“Should employees and employers be allowed to agree that any disputes between them will be resolved through one-on-one arbitration?” asked Justice Neil Gorsuch, “Or should employees always be permitted to bring their claims in class or collective actions, no matter what they agreed with their employers?”

Employees will be held to what they agreed with their employer, according to the Supreme Court in an opinion penned by Justice Gorsuch. The May 21 ruling bundled three cases brought against Ernst & Young LLP, Epic Systems Corp. and Murphy Oil USA, Inc. In each case, individual employees waived their rights to join a class-action suit, instead agreeing to one-on-one arbitration in employment disputes. In all three, employees broke from those agreements, filing class action lawsuits against their employers. The employees argued there was strength in numbers— and money enough for legal fees to take on the task. Employers contended the terms of employment should still be valid, including the employees’ agreement to arbitrate individually.

While billed as a battle between labor and employment, the case was distilled to a decision between two long-standing laws governing employer-employee terms: the Federal Arbitration Act (FAA) and the Fair Labor Standards Act (FLSA). In the end, the Court decided employees who’ve agreed to arbitrate wage and hour claims must do just that, and must bring their claims as individuals rather than a collective or part of a class.

“The parties before us contracted for arbitration,” Gorsuch continued. “They proceeded to specify the rules that would govern their arbitrations, … And this much the Arbitration Act seems to protect pretty absolutely.”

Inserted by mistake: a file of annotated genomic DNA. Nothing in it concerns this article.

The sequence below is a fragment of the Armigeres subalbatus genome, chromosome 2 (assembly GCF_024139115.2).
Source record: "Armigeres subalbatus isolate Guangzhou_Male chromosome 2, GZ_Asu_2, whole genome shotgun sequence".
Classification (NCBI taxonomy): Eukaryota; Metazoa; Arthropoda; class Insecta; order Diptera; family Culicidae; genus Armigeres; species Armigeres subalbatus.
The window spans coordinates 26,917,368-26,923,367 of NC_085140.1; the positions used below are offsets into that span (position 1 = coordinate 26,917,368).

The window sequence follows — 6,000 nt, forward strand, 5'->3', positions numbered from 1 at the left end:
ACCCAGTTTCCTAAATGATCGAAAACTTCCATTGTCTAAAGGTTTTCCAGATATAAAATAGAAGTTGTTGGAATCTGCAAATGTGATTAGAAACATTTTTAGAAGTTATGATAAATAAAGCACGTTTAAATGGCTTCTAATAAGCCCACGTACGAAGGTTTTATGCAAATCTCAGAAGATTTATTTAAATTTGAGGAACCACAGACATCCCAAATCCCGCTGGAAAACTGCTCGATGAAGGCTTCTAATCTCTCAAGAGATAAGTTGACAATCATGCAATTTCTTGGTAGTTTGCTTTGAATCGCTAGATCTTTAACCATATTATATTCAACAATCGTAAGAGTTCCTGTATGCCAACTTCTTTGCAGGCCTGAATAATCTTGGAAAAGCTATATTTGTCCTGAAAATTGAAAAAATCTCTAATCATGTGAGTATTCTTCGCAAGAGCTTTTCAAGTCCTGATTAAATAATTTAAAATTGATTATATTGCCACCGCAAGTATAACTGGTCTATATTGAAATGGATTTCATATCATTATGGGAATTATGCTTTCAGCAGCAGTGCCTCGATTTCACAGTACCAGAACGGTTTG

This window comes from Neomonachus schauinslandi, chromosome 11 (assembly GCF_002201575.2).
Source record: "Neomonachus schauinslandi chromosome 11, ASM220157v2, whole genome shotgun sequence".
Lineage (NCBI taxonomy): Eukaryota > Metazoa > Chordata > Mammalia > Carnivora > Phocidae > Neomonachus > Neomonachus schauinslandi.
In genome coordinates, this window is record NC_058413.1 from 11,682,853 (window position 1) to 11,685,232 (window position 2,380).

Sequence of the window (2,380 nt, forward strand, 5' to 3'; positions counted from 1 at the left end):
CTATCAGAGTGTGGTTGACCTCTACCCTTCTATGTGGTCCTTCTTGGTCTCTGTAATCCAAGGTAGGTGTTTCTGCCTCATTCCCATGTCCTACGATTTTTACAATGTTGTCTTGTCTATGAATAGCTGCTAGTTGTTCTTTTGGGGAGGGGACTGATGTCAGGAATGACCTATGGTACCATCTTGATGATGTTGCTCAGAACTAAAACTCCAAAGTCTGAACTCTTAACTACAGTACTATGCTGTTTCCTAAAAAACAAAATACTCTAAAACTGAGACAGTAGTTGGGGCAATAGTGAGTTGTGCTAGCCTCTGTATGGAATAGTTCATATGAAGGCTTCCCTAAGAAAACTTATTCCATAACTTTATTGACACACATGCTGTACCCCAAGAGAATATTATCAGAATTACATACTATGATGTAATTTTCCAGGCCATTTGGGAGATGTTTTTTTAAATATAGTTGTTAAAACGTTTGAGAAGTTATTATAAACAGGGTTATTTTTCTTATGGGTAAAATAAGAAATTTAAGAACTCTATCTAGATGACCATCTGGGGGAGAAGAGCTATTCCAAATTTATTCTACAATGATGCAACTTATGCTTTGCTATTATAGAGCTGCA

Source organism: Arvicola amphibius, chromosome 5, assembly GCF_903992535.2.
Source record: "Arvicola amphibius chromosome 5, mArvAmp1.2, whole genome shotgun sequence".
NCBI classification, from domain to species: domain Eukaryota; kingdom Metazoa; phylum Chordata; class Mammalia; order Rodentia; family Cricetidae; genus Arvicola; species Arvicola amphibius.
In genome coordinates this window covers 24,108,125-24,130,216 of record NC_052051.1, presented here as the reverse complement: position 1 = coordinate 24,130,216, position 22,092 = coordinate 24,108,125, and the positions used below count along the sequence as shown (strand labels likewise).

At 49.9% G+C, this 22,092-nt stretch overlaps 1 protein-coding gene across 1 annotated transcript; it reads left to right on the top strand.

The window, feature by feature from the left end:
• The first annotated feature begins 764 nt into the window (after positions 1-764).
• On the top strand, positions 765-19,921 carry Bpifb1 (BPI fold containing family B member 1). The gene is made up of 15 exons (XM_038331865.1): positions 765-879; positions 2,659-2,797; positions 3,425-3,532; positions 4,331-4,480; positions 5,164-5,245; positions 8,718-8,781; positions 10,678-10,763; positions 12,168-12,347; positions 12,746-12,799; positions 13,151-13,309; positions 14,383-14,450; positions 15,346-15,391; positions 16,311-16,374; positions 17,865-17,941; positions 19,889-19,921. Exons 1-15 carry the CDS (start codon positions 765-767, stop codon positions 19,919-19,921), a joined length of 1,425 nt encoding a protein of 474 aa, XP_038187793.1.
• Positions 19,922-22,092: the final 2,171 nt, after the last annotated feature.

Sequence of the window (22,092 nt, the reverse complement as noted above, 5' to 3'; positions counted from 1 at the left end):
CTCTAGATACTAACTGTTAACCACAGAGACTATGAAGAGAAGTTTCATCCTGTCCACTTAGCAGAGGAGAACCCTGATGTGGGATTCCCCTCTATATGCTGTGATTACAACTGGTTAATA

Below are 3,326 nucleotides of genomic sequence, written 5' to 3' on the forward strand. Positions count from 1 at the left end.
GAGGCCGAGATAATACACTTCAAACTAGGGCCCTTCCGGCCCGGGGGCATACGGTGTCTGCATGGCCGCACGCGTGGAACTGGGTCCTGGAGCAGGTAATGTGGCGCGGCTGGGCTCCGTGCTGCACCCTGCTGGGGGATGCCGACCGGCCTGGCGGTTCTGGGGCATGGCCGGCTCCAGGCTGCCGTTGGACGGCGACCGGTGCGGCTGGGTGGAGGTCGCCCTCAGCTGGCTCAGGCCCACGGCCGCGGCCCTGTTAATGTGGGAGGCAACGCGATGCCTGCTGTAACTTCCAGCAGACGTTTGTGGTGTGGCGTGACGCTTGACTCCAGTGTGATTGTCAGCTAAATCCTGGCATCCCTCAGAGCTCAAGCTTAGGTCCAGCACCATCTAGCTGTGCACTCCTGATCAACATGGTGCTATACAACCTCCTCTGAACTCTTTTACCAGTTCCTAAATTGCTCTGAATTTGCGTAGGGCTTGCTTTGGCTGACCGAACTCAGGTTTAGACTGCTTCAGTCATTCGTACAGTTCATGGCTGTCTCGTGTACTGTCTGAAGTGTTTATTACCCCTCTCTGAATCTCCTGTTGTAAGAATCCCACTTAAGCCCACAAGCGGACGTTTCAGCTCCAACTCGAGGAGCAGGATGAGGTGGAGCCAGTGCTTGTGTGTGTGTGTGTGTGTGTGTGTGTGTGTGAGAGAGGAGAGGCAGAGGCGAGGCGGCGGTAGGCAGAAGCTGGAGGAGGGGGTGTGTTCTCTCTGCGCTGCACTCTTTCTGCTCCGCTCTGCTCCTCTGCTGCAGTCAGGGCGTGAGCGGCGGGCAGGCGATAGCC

For employees, the decision prevents them from collectively suing or seeking arbitration as a class related to terms of their employment. For employers, the ruling in effect protects them from such claims that can be both costly and time-consuming to defend or settle.

Real World Implications of Decision

The threat of expensive, federal class-action employment lawsuits is diminished under the Court’s decision. Employers can further lessen their risk of FLSA and state wage and hour violations through clear and consistent communication with workers, and thorough documentation, including:

  • Accurate time-keeping and record-keeping practices
  • Proper classification of exempt and nonexempt employees
  • Routine wage and hour audits
  • Monitoring status of independent contractors

 For employers, wage and hour liability includes failure to properly calculate overtime pay, miscalculation of wages, underpayment of wages or overtime, refusal to pay exempt employees for absences, refusing employee breaks, expecting employees to work while off the clock, and other violations. Employers should consult with their legal advisors, or the employment law specialists at O’Hagan Meyer for more detailed explanation of this decision and how to revise terms of employment under the law.

The opinion of the Court may be found at https://www.supremecourt.gov/opinions/17pdf/16-285_q8l1.pdf